However, applying his evaluative framework to social insurgencies may be misleading without taking into account the complexity of the historical context, including the relative prevalence of anti-authoritarian or authoritarian practices within a movement.
For example, Gelderloos states that the IWW “renounced sabotage” (what could be characterized as violence) during and after World War I, contributing significantly to the organization’s decline. But, we should consider the fact that in this basically decentralized organization, the public backing off from advocacy of sabotage did not necessarily commit individual IWW members to non-violence, and many continued to act just as they had earlier.
The erosion of the IWW also needs to be understood with reference to the growth of the FBI and the generally increased government repression of the period, the imprisonment of many Wobblies for opposition to World War I, stepped-up deportation of suspected and known radical immigrants, severe restrictions on entrance of new immigrants starting during the 1920s, as well as the negative effects of economic restructuring of industry and commerce during WWI and the 1920s. The rise of the self-proclaimed successful revolutionaries (namely the Bolsheviks in Russia and the Communist party in the U.S.), as well as the active intimidation that Communist Party members used against non-Communist IWWs at meetings and elsewhere also contributed to the erosion of Wobbly strength.
So, there were too many external and internal factors that impacted the organization to blame its weakening primarily on the backing away from publicizing sabotage as meaningful commitment to militant activities.
Gelderloos also seems to be under the impression that the pacifists of the 1960s and 1970s were playing the role of the “peace police” less than those of the past twenty-five years. This is not surprising, since most histories of the earlier period gloss over the various authoritarian machinations of the pacifist organizations, such as the New Hampshire-based Clamshell Alliance’s coercive ways of relating to those who disagreed with their chosen ways of protest.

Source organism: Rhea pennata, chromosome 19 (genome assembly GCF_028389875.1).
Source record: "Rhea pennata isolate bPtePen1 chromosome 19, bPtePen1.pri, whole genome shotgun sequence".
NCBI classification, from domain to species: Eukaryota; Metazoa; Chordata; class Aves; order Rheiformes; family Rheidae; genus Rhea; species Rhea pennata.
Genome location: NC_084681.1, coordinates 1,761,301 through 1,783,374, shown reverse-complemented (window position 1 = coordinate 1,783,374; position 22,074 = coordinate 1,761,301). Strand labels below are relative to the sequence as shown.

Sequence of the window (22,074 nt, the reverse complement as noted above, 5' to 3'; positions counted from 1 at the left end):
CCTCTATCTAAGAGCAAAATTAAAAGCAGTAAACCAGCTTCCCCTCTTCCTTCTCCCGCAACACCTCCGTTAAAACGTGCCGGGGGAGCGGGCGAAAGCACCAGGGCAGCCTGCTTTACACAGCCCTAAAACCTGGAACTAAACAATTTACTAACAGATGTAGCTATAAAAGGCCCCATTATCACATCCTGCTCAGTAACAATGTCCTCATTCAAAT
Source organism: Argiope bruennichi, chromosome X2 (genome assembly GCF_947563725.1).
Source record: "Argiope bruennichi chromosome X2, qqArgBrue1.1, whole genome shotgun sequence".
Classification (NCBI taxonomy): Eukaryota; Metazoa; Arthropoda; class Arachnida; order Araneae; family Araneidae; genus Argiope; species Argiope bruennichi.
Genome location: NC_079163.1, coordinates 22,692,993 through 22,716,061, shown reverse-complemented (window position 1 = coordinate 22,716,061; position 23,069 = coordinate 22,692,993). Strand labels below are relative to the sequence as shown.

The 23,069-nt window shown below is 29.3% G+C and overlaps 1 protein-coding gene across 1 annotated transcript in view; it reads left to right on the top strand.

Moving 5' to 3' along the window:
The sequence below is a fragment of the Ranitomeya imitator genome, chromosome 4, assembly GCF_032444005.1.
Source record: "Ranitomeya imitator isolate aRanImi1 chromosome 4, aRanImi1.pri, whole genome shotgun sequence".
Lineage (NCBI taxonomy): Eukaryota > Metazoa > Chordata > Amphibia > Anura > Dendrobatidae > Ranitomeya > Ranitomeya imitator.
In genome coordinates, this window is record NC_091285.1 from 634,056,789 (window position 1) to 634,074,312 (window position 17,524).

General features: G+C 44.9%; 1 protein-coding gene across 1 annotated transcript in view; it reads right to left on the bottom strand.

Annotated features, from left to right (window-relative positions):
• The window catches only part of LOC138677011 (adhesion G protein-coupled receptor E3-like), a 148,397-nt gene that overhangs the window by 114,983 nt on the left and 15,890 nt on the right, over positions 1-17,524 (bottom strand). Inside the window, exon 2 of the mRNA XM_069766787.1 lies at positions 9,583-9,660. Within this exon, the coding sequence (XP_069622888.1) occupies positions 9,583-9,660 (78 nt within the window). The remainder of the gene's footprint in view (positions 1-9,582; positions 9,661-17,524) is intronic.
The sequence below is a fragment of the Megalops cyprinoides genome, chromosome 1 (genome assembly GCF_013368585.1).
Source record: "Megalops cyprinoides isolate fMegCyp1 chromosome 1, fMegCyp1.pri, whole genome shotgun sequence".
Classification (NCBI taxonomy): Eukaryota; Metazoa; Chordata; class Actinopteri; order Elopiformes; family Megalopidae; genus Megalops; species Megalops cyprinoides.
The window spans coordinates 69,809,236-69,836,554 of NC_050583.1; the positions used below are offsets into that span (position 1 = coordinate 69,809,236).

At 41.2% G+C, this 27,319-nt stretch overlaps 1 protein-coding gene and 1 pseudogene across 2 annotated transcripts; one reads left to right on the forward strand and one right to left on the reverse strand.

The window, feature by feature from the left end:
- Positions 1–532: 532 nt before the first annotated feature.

Anarchists who were not involved in the anti-nuclear movement of the time are generally unaware of this behavior, or of the articles about it by several people actively involved, such as by the famous Murray Bookchin  and the not-so-famous Rudy Perkins. 
To his credit, Gelderloos is aware that many myths about previous struggles remain to be challenged in order for us to be able to realistically evaluate their successes and failures.
While this book might not convince committed pacifists, it is a well written overview of the issues related to the discussion of violence and non-violence movements of the last 25 years and well worth reading.
1. “Murray Bookchin on consensus” (pt.indymedia.org/conteudo/newswire/4835?page=200). See also: “Reflections: Murray Bookchin” (http://dwardmac.pitzer.edu/Anarchist_Archives/bookchin/CMMNL2.MCW.html)
2. Rudy Perkins, “Groups Excluded; Cooperated With Authorities at Seabrook: Did Pacifists Block Militant Action?”, Fifth Estate #285, August, 1977, Vol. 12, No. 9, page 5 (http://theanarchistlibrary.org/library/rudy-perkins-did-pacifists-block-militant-action).